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Product Details

  • BN ID: 2940011338670
  • Publisher: Pam Chun
  • Publication date: 5/19/2011
  • Sold by: Smashwords
  • Format: eBook
  • File size: 369 KB

Meet the Author

Best-selling author Pam Chun's award-winning first novel, The Money Dragon, was named one of 2002's Best Books of Hawaii. Her second novel, When Strange Gods Call, won a 2005 Ka Palapala Po'okela Award for Excellence.

She has been featured on NPR, at the Smithsonian and the National Archives, and in the documentary Hawaii's Chinatown, which premiered on Hawaii PBS.

Pam is a veteran storyteller at the Asian Art Museum of San Francisco. She lives with her husband, Trans-Pac sailor Fred J Joyce III, in the San Francisco Bay Area, where her tropical flowers bloom despite fog, drought, and frost. She has one son, a U.S. diplomat stationed overseas with his family.

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Table of Contents

Acknowledgments ix
Author's Note xi
Demming Family Tree xiv
Ai'Lee Family Tree xv
Chapter 1 The Lure of Ghosts and Gods 1
Chapter 2 Like a Moth to a Flame 35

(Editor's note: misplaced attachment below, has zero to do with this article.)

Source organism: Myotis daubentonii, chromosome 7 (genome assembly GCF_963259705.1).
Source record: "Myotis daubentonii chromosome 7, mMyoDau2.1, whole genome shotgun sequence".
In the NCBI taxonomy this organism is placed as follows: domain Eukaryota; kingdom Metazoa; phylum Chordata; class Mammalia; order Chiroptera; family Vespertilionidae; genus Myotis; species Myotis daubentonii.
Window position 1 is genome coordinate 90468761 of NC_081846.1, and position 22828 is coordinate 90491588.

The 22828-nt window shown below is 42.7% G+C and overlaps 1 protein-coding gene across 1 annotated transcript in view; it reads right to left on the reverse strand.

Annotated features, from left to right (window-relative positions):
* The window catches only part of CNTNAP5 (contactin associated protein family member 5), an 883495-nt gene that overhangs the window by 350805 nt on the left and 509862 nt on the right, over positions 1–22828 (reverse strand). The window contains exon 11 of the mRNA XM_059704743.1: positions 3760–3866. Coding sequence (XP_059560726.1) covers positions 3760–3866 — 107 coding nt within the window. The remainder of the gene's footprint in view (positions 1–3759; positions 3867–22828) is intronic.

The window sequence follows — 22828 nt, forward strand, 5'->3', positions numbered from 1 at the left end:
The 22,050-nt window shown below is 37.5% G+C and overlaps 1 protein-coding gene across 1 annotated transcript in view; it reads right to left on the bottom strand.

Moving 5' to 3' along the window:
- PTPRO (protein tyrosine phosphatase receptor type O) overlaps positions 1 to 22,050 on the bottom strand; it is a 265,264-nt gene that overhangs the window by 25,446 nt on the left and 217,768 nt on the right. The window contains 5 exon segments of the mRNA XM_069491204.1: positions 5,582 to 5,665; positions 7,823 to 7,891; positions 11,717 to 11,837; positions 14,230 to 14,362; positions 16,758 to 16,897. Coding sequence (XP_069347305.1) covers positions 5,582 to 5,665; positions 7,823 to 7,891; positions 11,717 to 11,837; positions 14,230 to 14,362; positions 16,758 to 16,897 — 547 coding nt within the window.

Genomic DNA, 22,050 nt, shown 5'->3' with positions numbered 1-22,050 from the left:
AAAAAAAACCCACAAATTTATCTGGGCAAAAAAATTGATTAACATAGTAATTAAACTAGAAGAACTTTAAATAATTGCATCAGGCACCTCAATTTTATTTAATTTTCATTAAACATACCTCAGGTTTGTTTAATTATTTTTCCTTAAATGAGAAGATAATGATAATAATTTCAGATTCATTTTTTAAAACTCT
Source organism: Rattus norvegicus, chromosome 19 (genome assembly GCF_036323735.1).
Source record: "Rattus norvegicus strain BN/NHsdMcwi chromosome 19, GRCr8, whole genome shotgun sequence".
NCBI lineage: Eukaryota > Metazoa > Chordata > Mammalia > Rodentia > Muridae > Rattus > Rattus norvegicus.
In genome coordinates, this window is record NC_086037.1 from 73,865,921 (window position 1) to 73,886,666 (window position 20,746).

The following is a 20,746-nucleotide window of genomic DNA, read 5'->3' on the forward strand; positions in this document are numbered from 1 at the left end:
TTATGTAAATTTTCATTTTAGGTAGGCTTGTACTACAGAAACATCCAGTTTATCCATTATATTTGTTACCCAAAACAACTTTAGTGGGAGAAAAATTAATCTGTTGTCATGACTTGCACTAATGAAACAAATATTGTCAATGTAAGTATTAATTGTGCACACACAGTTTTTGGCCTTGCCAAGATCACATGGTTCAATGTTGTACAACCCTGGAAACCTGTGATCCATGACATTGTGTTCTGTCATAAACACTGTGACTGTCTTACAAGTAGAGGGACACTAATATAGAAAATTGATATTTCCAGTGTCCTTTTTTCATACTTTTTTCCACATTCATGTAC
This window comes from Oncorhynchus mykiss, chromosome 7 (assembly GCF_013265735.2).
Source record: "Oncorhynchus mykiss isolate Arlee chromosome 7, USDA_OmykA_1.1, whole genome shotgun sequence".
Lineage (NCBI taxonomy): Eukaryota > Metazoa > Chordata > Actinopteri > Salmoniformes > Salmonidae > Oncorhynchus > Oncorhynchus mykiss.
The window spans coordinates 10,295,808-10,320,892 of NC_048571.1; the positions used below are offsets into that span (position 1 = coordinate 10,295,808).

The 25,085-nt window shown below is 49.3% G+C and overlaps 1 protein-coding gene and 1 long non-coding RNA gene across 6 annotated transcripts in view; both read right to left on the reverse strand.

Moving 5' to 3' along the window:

Chapter 3 Beach Ghost Stories 49
Chapter 4 The Demmings 65
Chapter 5 Lailee's Secret 81
Chapter 6 Family Ties and Curses 89
Chapter 7 Reunion with the Past 107
Chapter 8 The Cycle of Past and Future 121
Chapter 9 The Ai'Lee Ladies 131
Chapter 10 The State Capitol 145
Chapter 11 Flying Through Water 153
Chapter 12 The Lu'au 169
Chapter 13 Ga Na Gnew, the Hawaiian 187
Chapter 14 Taiko Drum Beats 193
Chapter 15 Ginger Ai'Lee 199
Chapter 16 Hurricane Warnings 223
Chapter 17 The Beginning and the End 241
Chapter 18 Aftermath of the Storm 249
Chapter 19 The Hawaiian Wedding 265
Chapter 20 The Tears of the Gods 271
About the Author 275
Glossary of Hawaiian Terms 277
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Customer Reviews

Average Rating 2.5
( 2 )
Rating Distribution

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Sort by: Showing all of 2 Customer Reviews
  • Posted April 26, 2012

    If you like history you will want to read this book. There is a

    If you like history you will want to read this book. There is a lot of history about Hawaii and it's descendants. I was amazed that the different island or even sections of the islands were frowned on for interacting with each other. The story seemed to get lost, or maybe it was me that got lost, but I kept on reading and wasn't disappointed. Miki left the island when she gratuated and went on to college and live off the island in San Fransico. When Miki came back to the isand for the summer to see her grandmother a long lost love shows up. She is immedately attracted to Chris. It takes a storm to bring out secrets of the family and for love to bloom again.

    1 out of 1 people found this review helpful.

    Was this review helpful? Yes  No   Report this review
  • Anonymous

    Posted June 26, 2012

    I live in Hawaii

    - this book irritated the hell out of me. So corny. It does not even deserve 1 star. I would give it 0 stars if that were allowed, but B&N won't let me do that.

    Was this review helpful? Yes  No   Report this review